Usually the patients who show up at the sleep center are teens who are brought in by their mothers because they can't get up and make it to their early morning classes. Their grades are failing and the school is threatening to expel them. How do I help them? Well, I must return to my near-constant theme: Light.

    We get them on a schedule where we slowly move up their bedtimes - just 15-30 minutes each time over a series of weeks. With each change in bedtime, they are instructed to be sure to avoid bright light two hours before the desired bedtime. We often need to use glasses that filter the blue light because it is not realistic to think that teenagers are not going to be on the computer or using some electronic device. I also have them get outside and get some bright light in the mornings. Where I am in Chicago, for much of the year we recommend that such patients use light boxes in the morning. I recommend the ones made by Lite Book because they use LED technology, which means they are smaller and patients need to spend only 15-30 minutes in front of the unit.

    We also use melatonin, but not as a sleep aid. Instead, we use it to alter people's circadian rhythm, and therefore, we give it 5-7 hours before desired bedtime and we use small doses (0.5-1.0 mg). And I always recommend that they try this at home the first few times in case it makes them sleepy right away.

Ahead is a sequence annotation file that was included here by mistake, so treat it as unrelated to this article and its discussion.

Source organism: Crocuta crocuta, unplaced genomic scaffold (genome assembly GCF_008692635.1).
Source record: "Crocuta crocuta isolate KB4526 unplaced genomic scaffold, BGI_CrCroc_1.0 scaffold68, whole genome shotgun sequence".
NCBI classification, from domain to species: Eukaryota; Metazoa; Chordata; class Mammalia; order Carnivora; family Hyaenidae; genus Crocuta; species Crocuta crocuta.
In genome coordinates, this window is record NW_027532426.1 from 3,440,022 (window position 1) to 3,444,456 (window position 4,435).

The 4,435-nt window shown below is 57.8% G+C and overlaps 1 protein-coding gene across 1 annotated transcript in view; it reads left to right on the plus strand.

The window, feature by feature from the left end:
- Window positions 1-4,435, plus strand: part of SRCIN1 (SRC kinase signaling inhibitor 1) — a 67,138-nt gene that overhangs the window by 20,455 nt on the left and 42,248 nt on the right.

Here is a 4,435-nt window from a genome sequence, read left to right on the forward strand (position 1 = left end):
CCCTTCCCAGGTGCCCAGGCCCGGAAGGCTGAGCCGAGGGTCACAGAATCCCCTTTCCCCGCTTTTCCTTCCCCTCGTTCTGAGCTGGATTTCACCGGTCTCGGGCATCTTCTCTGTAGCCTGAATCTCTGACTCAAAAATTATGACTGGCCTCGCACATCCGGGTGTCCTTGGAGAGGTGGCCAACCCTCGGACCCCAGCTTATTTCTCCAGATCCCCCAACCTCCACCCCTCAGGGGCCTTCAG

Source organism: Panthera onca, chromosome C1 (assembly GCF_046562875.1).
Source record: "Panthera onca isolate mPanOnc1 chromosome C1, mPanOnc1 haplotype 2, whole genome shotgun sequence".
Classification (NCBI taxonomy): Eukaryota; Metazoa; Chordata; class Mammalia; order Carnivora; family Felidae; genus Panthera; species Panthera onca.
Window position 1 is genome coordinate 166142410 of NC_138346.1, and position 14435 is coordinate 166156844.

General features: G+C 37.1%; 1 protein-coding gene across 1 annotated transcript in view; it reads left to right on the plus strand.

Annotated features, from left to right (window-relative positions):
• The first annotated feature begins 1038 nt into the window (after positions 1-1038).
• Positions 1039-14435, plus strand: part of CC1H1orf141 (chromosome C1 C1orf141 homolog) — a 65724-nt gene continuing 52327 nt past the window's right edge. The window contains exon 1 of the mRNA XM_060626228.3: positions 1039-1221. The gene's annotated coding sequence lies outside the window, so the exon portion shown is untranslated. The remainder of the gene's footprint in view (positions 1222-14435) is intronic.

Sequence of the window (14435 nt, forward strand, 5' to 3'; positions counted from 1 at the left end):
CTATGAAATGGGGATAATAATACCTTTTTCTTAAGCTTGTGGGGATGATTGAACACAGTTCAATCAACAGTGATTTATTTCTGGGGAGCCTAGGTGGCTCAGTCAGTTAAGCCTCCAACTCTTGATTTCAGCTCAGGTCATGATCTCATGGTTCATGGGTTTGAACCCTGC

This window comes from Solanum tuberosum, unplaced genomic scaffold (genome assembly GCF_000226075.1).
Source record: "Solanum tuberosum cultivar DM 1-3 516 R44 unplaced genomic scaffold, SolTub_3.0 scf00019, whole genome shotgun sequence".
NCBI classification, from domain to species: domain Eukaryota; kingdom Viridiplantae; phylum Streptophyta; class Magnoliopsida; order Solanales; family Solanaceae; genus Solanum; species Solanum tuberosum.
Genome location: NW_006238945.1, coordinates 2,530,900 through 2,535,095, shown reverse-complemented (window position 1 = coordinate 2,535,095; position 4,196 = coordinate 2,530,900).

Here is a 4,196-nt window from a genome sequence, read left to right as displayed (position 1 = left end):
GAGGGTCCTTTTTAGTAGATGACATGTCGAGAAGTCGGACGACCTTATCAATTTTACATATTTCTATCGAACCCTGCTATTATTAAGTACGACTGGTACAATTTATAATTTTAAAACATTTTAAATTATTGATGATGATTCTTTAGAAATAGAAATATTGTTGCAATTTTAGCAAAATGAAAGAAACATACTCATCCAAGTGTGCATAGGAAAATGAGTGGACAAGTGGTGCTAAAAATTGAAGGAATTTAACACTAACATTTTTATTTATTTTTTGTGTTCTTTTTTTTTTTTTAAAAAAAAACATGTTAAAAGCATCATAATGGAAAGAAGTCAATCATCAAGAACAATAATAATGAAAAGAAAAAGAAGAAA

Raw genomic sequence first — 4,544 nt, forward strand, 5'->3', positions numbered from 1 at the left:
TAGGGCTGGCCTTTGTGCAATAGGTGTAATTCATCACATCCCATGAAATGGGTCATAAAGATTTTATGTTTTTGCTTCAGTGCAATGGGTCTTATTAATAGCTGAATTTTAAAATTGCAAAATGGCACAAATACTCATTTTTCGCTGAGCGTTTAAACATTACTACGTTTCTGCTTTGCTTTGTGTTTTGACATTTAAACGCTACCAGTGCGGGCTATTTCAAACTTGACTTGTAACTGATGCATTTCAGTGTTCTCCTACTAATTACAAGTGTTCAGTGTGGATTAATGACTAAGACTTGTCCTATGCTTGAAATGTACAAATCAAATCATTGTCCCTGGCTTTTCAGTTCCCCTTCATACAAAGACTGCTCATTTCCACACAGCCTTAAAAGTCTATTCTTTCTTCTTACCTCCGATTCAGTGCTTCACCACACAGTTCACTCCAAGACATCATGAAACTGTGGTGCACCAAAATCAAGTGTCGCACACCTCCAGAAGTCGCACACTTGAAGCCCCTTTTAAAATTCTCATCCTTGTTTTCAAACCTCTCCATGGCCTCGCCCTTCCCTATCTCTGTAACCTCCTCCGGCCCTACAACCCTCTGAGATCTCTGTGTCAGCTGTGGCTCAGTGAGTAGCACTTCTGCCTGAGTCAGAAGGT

I would like to caution that although this general principle of bright light in the morning and dim light before bedtime is easy enough to understand, it is also easy to apply the principle incorrectly and actually make matters worse. For example, a well-meaning mother of a 16-year-old reads this and tomorrow morning hauls her son out of bed at 6:30 a.m. to get him to his first AP class. The next night, to her dismay, he stays up even later, and getting him up the following morning would require inviting the marching band to hold practice in his bedroom.

    What has gone wrong? Well, when mom got him up at 6:30 a.m., he had only had 4 hours of sleep and his core body temperature had not reached its low point. When his eyes received bright light before the lowest drop in core body temperature, then the internal clock in the brain was being reset to a later time and actually delaying the sleep onset for the next night. Many times we have to wait until a vacation to try to reset someone's clock. Most times, the help of a sleep physician is essential, and always, the patients themselves have to want to change their schedule.

    Another word of caution: It is easy to confuse this disorder with insomnia, but just giving the young person a sleeping pill doesn't usually work to reset the internal clock.

    Why do some teens have these dramatic shifts in sleep onset and not others? This can run in families and changes in one of the circadian clock genes have been associated with this disorder but we cannot yet point to a specific genetic mutation that causes this problem. Delayed sleep phase can be associated with depressive symptoms but the good news is: Many will naturally outgrow it, especially when the responsibilities of adult life force them into becoming morning people. Some, like my husband, will return to their nocturnal ways every chance they get.

    Lisa Shives, M.D., is the founder of Northshore Sleep Medicine in Evanston, Illinois.

    http://pagingdrgupta.blogs.cnn.com/2...dition/?hpt=C2

  15. #35
    Council Member davidbfpo's Avatar
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    Default From Newcastle-on-Tyne

    I always recommend a guide published by the Newcastle on Tyne NHS Trust: http://www.ntw.nhs.uk/pic/leaflets/S...0A4%202010.pdf

    Now to walk in the light snow to work.
    davidbfpo